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Tips, Techniques, and Questions -- Technical questions or tips

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  #1  
Old 2016-04-06, 3:30pm
adnama adnama is offline
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Question Welders vs glass blowing glasses

Hey.
Wondering if there is a difference when people say shade 3 glasses for hard glass, and a welders shade 3 lens?
I am just starting out, and I live in a slightly more remote location. welders glasses would be a lot easier for me to acquire, but obviously I want to ensure it offers the correct protection from rays
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  #2  
Old 2016-04-07, 12:09am
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Speedslug Speedslug is offline
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Couple of things here;

Yes , welders shade 3 will be safe enough for "blowing glass" but "blowing glass" has to do with molten glass in a -crucible- inside a kiln and blow pipes with gobs glass on the end of the pipes. Mostly you are dealing with infrared radiation.

Lampwork or flame work has to do with melting glass in a torch flame and the temperatures can be quite a bit hotter giving off other types of radiation such as the sodium flare of the "softer glasses" ( the yellow flare that makes it hard to see what you are doing in the flame) and even the brighter ultraviolet light as well as light our eyes can not register from the "harder glasses" like boro and quartz.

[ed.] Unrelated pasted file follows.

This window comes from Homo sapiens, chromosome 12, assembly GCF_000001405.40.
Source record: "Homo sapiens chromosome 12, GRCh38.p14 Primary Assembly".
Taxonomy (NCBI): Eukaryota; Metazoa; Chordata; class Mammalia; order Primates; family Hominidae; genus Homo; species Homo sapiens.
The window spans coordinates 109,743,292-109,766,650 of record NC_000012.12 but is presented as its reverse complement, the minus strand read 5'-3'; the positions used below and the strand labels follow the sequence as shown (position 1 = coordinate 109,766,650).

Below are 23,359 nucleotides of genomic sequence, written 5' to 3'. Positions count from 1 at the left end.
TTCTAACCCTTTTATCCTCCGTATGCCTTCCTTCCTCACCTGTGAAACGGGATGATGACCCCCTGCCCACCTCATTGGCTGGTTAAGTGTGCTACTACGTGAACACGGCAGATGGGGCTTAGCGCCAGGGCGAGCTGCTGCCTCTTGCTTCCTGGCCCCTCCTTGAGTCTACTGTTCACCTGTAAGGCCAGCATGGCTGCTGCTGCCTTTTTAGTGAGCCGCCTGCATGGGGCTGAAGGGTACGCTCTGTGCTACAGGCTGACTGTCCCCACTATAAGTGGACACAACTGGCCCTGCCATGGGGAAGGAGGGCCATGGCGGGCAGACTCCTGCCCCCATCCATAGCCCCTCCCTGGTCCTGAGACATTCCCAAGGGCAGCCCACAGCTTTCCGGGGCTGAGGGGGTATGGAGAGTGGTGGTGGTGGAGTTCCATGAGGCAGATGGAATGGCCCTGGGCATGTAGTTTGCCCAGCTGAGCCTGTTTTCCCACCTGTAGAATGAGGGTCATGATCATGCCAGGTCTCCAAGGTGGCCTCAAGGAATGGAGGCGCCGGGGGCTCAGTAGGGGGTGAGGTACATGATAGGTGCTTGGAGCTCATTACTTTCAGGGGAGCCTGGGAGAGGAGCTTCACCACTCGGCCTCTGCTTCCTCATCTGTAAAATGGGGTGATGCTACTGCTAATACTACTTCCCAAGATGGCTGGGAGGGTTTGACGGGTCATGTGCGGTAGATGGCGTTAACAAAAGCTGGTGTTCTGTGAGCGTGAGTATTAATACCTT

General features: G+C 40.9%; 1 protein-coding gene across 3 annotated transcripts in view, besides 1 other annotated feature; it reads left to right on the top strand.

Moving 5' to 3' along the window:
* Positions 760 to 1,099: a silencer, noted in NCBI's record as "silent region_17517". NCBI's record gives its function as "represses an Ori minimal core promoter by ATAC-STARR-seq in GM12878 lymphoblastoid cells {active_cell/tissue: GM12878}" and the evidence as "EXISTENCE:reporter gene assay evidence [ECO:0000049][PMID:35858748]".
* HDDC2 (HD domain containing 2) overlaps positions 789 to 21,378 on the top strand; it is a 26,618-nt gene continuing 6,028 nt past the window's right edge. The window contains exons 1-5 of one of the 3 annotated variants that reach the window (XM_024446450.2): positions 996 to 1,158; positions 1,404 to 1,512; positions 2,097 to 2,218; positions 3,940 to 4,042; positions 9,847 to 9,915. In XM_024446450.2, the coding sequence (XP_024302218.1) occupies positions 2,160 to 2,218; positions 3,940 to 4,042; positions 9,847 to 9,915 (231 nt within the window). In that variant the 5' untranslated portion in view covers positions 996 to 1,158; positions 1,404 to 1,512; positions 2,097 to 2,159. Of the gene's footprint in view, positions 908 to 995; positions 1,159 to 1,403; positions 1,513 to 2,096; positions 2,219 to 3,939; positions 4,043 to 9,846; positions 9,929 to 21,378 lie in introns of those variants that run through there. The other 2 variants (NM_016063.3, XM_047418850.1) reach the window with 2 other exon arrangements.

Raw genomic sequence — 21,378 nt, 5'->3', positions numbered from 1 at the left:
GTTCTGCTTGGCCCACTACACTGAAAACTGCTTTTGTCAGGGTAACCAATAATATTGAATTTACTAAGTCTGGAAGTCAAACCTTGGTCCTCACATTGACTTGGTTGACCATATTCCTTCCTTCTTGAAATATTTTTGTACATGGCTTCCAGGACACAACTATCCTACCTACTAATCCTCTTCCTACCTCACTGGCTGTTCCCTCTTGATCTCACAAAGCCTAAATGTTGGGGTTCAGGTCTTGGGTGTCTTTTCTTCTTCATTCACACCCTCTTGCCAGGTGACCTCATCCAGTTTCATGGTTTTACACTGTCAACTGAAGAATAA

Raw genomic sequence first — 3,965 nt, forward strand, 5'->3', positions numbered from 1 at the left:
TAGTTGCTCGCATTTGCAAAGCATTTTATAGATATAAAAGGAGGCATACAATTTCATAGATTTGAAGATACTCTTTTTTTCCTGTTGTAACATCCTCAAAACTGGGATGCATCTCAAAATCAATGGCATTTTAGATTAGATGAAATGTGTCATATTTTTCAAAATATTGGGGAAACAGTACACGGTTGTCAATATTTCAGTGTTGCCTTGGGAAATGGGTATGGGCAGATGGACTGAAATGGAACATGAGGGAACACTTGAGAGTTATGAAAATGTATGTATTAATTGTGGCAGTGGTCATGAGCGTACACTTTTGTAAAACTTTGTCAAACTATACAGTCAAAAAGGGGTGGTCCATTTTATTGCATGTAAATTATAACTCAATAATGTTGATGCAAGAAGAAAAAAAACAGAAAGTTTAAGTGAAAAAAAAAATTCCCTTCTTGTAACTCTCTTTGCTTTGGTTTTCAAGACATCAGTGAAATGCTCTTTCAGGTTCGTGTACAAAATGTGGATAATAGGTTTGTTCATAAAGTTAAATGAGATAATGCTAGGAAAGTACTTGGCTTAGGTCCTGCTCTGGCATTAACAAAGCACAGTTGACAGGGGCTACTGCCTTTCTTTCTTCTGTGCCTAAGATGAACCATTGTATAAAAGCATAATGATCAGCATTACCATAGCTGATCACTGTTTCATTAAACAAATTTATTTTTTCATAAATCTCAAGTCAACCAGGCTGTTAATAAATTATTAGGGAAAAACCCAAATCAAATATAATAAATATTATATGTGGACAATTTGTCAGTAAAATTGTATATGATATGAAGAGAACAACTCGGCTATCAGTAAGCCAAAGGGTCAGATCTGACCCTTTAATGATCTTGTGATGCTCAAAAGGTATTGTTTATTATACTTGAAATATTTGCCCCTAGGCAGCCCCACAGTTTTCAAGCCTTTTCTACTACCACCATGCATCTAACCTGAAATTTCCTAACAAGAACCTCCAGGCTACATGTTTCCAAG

Soft glass needs didymium or A.C.E. lens eyewear and harder glass needs that kind of protection as well as welders shade number 5.

I see that this is your first post and I applaud your asking questions.


I would point you to researching all of the safety threads and using the search functions both the over all search at the top right of the page as well as the sub forum search just below that for each sub forum.


It is really important that you get a good understanding of why "more available" forms of eye protection wont keep you safe.

There are less expensive versions of 'adequate eyewear' from some lampworking retail places like Whale Apparatus and Devardi and they are worth looking into. But it will almost always be a case of you get what you pay for.

But there really are not any good short cuts for eye protection in the long run.

The damage to your eyes from getting it wrong is not repairable and it accumulates slowly over time so work arounds that seem like they are working can be deceptive.